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Disney Restructures to Focus on Streaming, but What Does That Mean?

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Disney has been one of the biggest leaders in hit movies for the past few years. With both the Marvel Cinematic Universe and Star Wars as properties, it isn’t hard to see why, but now, it seems as if the company is changing their strategy and switching with the times—meaning they’re thinking of relying more on Disney+ for their content.

According to ScreenCrush, the massive company is planning on restructuring in a way that will focus its energy on streaming, leaving things like theatrical distribution to a separate division, and questions began to pop up about the Marvel Cinematic Universe and Star Wars. While the reporting did not specify what exactly this means for streaming purposes, there isn’t any way, in my mind, that this really means the MCU and Star Wars are going to stop being primarily theatrical movie franchises.

Sure, both properties do have shows on Disney+ coming, but I just don’t see Disney forgoing their movie worlds any time soon, regardless of the internal structure of the organization. Putting Disney movies like Frozen or The Lion King on streaming instead of giving them a theatrical release? That makes more sense because those audiences are typically geared towards children (or Disney fans) and not based entirely on their box office growth to keep fans intrigued.

Doing that with the MCU or Star Wars would not only tank the movie theater industry (which wouldn’t benefit Disney in the long run) but would also push fans into keeping up to date on all the content on a streaming platform, and it just doesn’t seem logical to me. There is already an issue with “spoilers” when it comes to things like The Mandalorian, and putting everything on a streaming platform instead of having the typical movie releases, as well as shows on Disney+, would make a mess of things for fans.

So, I don’t think that Disney is going to stop making movies for theaters, but I do think that this news means there will be more streaming shows on Disney+ to supplement them, and that’s not a bad thing in regards to character exploration and getting to see more characters have their time to shine in regards to both the MCU and Star Wars.

Maybe I’m wrong, and Disney wants to cut out the middle man of movie theater, but I don’t think that’s the case. I think they’re just going to also focus their game plan on streaming shows to grow these worlds out while still releasing big ticket movies every year as they have been doing for quite some time.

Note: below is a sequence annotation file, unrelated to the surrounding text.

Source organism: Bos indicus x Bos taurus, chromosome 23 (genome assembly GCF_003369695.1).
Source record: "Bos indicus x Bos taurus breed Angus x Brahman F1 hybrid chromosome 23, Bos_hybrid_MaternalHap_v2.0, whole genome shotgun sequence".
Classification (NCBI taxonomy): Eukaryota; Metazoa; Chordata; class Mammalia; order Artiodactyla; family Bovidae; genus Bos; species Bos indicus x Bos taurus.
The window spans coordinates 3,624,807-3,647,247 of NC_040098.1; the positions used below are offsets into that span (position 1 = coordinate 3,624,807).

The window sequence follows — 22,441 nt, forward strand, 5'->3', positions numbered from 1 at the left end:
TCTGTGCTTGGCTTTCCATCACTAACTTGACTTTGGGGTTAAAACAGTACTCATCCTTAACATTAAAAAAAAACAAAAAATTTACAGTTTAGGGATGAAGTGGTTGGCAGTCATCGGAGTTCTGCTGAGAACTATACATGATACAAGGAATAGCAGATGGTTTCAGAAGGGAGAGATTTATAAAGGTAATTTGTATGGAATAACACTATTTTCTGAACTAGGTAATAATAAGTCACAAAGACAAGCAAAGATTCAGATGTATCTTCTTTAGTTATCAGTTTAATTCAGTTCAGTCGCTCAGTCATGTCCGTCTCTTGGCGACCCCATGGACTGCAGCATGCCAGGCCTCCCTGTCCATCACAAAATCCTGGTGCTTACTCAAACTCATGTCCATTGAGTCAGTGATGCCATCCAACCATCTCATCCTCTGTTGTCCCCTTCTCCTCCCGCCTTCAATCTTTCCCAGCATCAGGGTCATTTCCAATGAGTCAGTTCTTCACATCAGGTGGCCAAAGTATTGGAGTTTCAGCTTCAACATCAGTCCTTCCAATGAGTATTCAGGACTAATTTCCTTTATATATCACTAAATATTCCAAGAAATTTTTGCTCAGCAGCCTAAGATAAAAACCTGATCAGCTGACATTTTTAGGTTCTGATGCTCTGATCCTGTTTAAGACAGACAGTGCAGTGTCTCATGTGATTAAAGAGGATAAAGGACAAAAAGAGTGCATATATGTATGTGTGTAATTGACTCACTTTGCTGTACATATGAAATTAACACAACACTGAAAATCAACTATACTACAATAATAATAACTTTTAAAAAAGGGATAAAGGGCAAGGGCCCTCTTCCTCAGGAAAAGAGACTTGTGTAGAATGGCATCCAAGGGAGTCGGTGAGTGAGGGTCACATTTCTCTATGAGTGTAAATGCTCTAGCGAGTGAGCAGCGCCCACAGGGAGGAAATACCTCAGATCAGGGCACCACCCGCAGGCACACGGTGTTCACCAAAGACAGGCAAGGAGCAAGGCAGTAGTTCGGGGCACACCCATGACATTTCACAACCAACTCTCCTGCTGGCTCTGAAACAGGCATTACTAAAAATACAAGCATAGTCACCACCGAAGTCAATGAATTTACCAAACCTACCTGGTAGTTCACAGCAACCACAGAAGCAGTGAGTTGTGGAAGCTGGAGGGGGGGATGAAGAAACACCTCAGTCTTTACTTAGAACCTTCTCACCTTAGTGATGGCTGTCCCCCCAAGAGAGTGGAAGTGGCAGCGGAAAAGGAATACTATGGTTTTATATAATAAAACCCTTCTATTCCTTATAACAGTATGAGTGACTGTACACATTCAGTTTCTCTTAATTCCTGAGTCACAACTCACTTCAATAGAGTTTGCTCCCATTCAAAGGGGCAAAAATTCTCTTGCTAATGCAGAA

ScreenCrush even pointed out that delivering content for theatrical release is still part of this new plan:

While revealing a variety of organizational changes to its corporate hierarchy, the company also made clear that while its three newly created “content groups” — “Studios, General Entertainment, and Sports” —  will “be responsible and accountable for producing and delivering content for theatrical, linear and streaming” the “primary focus” will be on “the Company’s streaming services” like Disney+, Hulu, and ESPN+.

Who is to say what’s happening in the minds of Disney execs, but I don’t think this means that they’re going to stop doing movies released to cinemas. It’s just corporate restructuring likely driven by the immediate needs of the pandemic, and I personally think that movie theaters will be okay when we can reopen safely. And, in the meantime, directors ARE trying to help them stay afloat, so it will be interesting to see what the future holds for the entertainment world.

(image: Disney)

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Rachel Leishman
Rachel Leishman (She/Her) is an Assistant Editor at the Mary Sue. She's been a writer professionally since 2016 but was always obsessed with movies and television and writing about them growing up. A lover of Spider-Man and Wanda Maximoff's biggest defender, she has interests in all things nerdy and a cat named Benjamin Wyatt the cat. If you want to talk classic rock music or all things Harrison Ford, she's your girl but her interests span far and wide. Yes, she knows she looks like Florence Pugh. She has multiple podcasts, normally has opinions on any bit of pop culture, and can tell you can actors entire filmography off the top of her head. Her work at the Mary Sue often includes Star Wars, Marvel, DC, movie reviews, and interviews.